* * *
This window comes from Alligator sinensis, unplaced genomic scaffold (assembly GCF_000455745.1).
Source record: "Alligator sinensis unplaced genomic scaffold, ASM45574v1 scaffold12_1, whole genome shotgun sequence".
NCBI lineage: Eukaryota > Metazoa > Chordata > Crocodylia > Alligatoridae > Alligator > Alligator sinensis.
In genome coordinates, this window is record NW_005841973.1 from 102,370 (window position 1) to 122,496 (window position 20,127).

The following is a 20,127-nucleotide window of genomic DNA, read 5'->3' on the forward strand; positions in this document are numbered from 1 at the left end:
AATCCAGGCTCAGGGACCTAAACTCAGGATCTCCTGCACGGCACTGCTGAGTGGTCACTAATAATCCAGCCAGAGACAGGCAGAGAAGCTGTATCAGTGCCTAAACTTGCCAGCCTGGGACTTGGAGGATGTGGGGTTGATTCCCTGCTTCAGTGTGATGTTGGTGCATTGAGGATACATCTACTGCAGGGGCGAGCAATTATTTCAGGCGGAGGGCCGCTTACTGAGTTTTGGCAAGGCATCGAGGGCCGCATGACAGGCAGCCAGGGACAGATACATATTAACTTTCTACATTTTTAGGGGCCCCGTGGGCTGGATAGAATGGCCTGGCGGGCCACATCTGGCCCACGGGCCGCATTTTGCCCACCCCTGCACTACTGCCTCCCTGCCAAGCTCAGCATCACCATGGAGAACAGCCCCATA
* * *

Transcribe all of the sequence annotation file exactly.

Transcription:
This window comes from Alligator sinensis, unplaced genomic scaffold (assembly GCF_000455745.1).
Source record: "Alligator sinensis unplaced genomic scaffold, ASM45574v1 scaffold12_1, whole genome shotgun sequence".
NCBI lineage: Eukaryota > Metazoa > Chordata > Crocodylia > Alligatoridae > Alligator > Alligator sinensis.
In genome coordinates, this window is record NW_005841973.1 from 102,370 (window position 1) to 122,496 (window position 20,127).

The following is a 20,127-nucleotide window of genomic DNA, read 5'->3' on the forward strand; positions in this document are numbered from 1 at the left end:
AATCCAGGCTCAGGGACCTAAACTCAGGATCTCCTGCACGGCACTGCTGAGTGGTCACTAATAATCCAGCCAGAGACAGGCAGAGAAGCTGTATCAGTGCCTAAACTTGCCAGCCTGGGACTTGGAGGATGTGGGGTTGATTCCCTGCTTCAGTGTGATGTTGGTGCATTGAGGATACATCTACTGCAGGGGCGAGCAATTATTTCAGGCGGAGGGCCGCTTACTGAGTTTTGGCAAGGCATCGAGGGCCGCATGACAGGCAGCCAGGGACAGATACATATTAACTTTCTACATTTTTAGGGGCCCCGTGGGCTGGATAGAATGGCCTGGCGGGCCACATCTGGCCCACGGGCCGCATTTTGCCCACCCCTGCACTACTGCCTCCCTGCCAAGCTCAGCATCACCATGGAGAACAGCCCCATA